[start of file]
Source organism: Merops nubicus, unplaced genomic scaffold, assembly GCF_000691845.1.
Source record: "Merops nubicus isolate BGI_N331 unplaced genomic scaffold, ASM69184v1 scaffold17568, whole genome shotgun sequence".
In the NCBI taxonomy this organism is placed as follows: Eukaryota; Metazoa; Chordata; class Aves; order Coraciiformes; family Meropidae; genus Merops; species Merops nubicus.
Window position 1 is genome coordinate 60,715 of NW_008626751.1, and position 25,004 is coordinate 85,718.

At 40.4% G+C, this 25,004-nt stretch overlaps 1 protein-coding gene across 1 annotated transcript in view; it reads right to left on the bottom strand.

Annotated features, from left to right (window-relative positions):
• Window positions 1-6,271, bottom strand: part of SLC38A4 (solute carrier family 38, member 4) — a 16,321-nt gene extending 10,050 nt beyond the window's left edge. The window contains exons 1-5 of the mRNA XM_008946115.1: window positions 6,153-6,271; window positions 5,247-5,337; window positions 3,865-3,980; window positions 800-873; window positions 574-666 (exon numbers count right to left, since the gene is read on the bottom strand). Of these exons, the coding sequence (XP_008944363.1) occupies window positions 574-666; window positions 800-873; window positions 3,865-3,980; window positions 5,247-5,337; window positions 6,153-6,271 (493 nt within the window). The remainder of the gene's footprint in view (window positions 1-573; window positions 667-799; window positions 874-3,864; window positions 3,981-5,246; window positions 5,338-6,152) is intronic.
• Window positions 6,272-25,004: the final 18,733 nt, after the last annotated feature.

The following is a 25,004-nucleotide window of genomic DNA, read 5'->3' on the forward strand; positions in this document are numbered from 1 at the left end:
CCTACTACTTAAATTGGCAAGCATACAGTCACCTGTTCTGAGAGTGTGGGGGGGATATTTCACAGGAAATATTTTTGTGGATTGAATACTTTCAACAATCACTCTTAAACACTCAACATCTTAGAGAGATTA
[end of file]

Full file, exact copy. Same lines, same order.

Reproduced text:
Source organism: Merops nubicus, unplaced genomic scaffold, assembly GCF_000691845.1.
Source record: "Merops nubicus isolate BGI_N331 unplaced genomic scaffold, ASM69184v1 scaffold17568, whole genome shotgun sequence".
In the NCBI taxonomy this organism is placed as follows: Eukaryota; Metazoa; Chordata; class Aves; order Coraciiformes; family Meropidae; genus Merops; species Merops nubicus.
Window position 1 is genome coordinate 60,715 of NW_008626751.1, and position 25,004 is coordinate 85,718.

At 40.4% G+C, this 25,004-nt stretch overlaps 1 protein-coding gene across 1 annotated transcript in view; it reads right to left on the bottom strand.

Annotated features, from left to right (window-relative positions):
• Window positions 1-6,271, bottom strand: part of SLC38A4 (solute carrier family 38, member 4) — a 16,321-nt gene extending 10,050 nt beyond the window's left edge. The window contains exons 1-5 of the mRNA XM_008946115.1: window positions 6,153-6,271; window positions 5,247-5,337; window positions 3,865-3,980; window positions 800-873; window positions 574-666 (exon numbers count right to left, since the gene is read on the bottom strand). Of these exons, the coding sequence (XP_008944363.1) occupies window positions 574-666; window positions 800-873; window positions 3,865-3,980; window positions 5,247-5,337; window positions 6,153-6,271 (493 nt within the window). The remainder of the gene's footprint in view (window positions 1-573; window positions 667-799; window positions 874-3,864; window positions 3,981-5,246; window positions 5,338-6,152) is intronic.
• Window positions 6,272-25,004: the final 18,733 nt, after the last annotated feature.

The following is a 25,004-nucleotide window of genomic DNA, read 5'->3' on the forward strand; positions in this document are numbered from 1 at the left end:
CCTACTACTTAAATTGGCAAGCATACAGTCACCTGTTCTGAGAGTGTGGGGGGGATATTTCACAGGAAATATTTTTGTGGATTGAATACTTTCAACAATCACTCTTAAACACTCAACATCTTAGAGAGATTA